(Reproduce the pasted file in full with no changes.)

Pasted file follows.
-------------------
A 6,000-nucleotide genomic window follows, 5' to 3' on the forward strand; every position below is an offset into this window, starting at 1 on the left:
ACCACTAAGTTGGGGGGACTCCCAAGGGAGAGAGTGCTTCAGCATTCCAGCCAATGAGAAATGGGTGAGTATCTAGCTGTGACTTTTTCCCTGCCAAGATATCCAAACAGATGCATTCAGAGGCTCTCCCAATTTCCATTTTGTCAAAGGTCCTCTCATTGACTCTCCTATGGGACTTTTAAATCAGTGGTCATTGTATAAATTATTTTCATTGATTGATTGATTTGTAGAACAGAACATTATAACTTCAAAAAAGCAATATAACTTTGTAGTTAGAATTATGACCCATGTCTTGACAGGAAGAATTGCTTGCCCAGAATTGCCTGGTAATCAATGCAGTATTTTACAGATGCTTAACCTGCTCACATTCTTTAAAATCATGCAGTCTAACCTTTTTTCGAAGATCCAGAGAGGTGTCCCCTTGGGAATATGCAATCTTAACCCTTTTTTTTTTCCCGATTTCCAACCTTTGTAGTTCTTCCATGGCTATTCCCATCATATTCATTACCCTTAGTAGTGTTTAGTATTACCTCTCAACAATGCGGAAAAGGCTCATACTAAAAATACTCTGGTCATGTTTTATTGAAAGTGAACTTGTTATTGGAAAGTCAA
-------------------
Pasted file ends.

A 6,000-nucleotide genomic window follows, 5' to 3' on the forward strand; every position below is an offset into this window, starting at 1 on the left:
ACCACTAAGTTGGGGGGACTCCCAAGGGAGAGAGTGCTTCAGCATTCCAGCCAATGAGAAATGGGTGAGTATCTAGCTGTGACTTTTTCCCTGCCAAGATATCCAAACAGATGCATTCAGAGGCTCTCCCAATTTCCATTTTGTCAAAGGTCCTCTCATTGACTCTCCTATGGGACTTTTAAATCAGTGGTCATTGTATAAATTATTTTCATTGATTGATTGATTTGTAGAACAGAACATTATAACTTCAAAAAAGCAATATAACTTTGTAGTTAGAATTATGACCCATGTCTTGACAGGAAGAATTGCTTGCCCAGAATTGCCTGGTAATCAATGCAGTATTTTACAGATGCTTAACCTGCTCACATTCTTTAAAATCATGCAGTCTAACCTTTTTTCGAAGATCCAGAGAGGTGTCCCCTTGGGAATATGCAATCTTAACCCTTTTTTTTTTCCCGATTTCCAACCTTTGTAGTTCTTCCATGGCTATTCCCATCATATTCATTACCCTTAGTAGTGTTTAGTATTACCTCTCAACAATGCGGAAAAGGCTCATACTAAAAATACTCTGGTCATGTTTTATTGAAAGTGAACTTGTTATTGGAAAGTCAA